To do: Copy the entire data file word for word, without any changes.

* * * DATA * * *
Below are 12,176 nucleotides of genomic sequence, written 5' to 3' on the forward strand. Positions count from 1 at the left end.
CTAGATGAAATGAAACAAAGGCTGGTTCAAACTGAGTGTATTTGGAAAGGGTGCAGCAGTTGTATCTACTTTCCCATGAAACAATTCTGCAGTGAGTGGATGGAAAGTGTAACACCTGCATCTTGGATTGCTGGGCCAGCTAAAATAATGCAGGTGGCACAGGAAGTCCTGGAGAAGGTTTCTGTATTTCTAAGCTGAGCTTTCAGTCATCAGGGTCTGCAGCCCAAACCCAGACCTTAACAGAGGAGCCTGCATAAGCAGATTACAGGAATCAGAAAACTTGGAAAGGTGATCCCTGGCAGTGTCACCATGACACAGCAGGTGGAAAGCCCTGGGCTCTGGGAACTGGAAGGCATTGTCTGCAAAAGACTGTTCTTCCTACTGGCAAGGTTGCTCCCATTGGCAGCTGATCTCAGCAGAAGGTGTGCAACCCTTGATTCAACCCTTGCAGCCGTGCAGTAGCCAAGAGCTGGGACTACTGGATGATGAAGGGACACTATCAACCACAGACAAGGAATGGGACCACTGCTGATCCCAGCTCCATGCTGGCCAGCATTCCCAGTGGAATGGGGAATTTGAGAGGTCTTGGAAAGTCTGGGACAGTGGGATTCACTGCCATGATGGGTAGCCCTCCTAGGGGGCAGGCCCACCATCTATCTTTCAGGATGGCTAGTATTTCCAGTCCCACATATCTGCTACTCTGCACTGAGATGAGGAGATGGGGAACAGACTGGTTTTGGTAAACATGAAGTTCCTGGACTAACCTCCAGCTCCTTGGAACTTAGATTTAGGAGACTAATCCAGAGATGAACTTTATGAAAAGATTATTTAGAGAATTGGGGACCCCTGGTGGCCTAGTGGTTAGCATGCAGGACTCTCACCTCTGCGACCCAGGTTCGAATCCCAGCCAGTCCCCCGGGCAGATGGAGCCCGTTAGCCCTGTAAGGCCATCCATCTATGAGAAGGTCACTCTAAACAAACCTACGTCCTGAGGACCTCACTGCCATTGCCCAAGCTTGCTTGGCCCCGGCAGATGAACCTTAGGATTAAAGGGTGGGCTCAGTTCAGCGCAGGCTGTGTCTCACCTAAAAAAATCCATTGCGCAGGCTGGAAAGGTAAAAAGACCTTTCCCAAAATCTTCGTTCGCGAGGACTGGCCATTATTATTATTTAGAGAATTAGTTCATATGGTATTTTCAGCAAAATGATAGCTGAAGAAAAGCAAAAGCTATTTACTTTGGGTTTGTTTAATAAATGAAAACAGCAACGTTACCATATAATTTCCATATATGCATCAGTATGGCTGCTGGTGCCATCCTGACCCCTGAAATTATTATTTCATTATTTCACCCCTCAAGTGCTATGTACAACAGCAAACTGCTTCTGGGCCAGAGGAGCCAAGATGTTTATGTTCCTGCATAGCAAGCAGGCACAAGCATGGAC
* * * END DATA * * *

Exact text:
Below are 12,176 nucleotides of genomic sequence, written 5' to 3' on the forward strand. Positions count from 1 at the left end.
CTAGATGAAATGAAACAAAGGCTGGTTCAAACTGAGTGTATTTGGAAAGGGTGCAGCAGTTGTATCTACTTTCCCATGAAACAATTCTGCAGTGAGTGGATGGAAAGTGTAACACCTGCATCTTGGATTGCTGGGCCAGCTAAAATAATGCAGGTGGCACAGGAAGTCCTGGAGAAGGTTTCTGTATTTCTAAGCTGAGCTTTCAGTCATCAGGGTCTGCAGCCCAAACCCAGACCTTAACAGAGGAGCCTGCATAAGCAGATTACAGGAATCAGAAAACTTGGAAAGGTGATCCCTGGCAGTGTCACCATGACACAGCAGGTGGAAAGCCCTGGGCTCTGGGAACTGGAAGGCATTGTCTGCAAAAGACTGTTCTTCCTACTGGCAAGGTTGCTCCCATTGGCAGCTGATCTCAGCAGAAGGTGTGCAACCCTTGATTCAACCCTTGCAGCCGTGCAGTAGCCAAGAGCTGGGACTACTGGATGATGAAGGGACACTATCAACCACAGACAAGGAATGGGACCACTGCTGATCCCAGCTCCATGCTGGCCAGCATTCCCAGTGGAATGGGGAATTTGAGAGGTCTTGGAAAGTCTGGGACAGTGGGATTCACTGCCATGATGGGTAGCCCTCCTAGGGGGCAGGCCCACCATCTATCTTTCAGGATGGCTAGTATTTCCAGTCCCACATATCTGCTACTCTGCACTGAGATGAGGAGATGGGGAACAGACTGGTTTTGGTAAACATGAAGTTCCTGGACTAACCTCCAGCTCCTTGGAACTTAGATTTAGGAGACTAATCCAGAGATGAACTTTATGAAAAGATTATTTAGAGAATTGGGGACCCCTGGTGGCCTAGTGGTTAGCATGCAGGACTCTCACCTCTGCGACCCAGGTTCGAATCCCAGCCAGTCCCCCGGGCAGATGGAGCCCGTTAGCCCTGTAAGGCCATCCATCTATGAGAAGGTCACTCTAAACAAACCTACGTCCTGAGGACCTCACTGCCATTGCCCAAGCTTGCTTGGCCCCGGCAGATGAACCTTAGGATTAAAGGGTGGGCTCAGTTCAGCGCAGGCTGTGTCTCACCTAAAAAAATCCATTGCGCAGGCTGGAAAGGTAAAAAGACCTTTCCCAAAATCTTCGTTCGCGAGGACTGGCCATTATTATTATTTAGAGAATTAGTTCATATGGTATTTTCAGCAAAATGATAGCTGAAGAAAAGCAAAAGCTATTTACTTTGGGTTTGTTTAATAAATGAAAACAGCAACGTTACCATATAATTTCCATATATGCATCAGTATGGCTGCTGGTGCCATCCTGACCCCTGAAATTATTATTTCATTATTTCACCCCTCAAGTGCTATGTACAACAGCAAACTGCTTCTGGGCCAGAGGAGCCAAGATGTTTATGTTCCTGCATAGCAAGCAGGCACAAGCATGGAC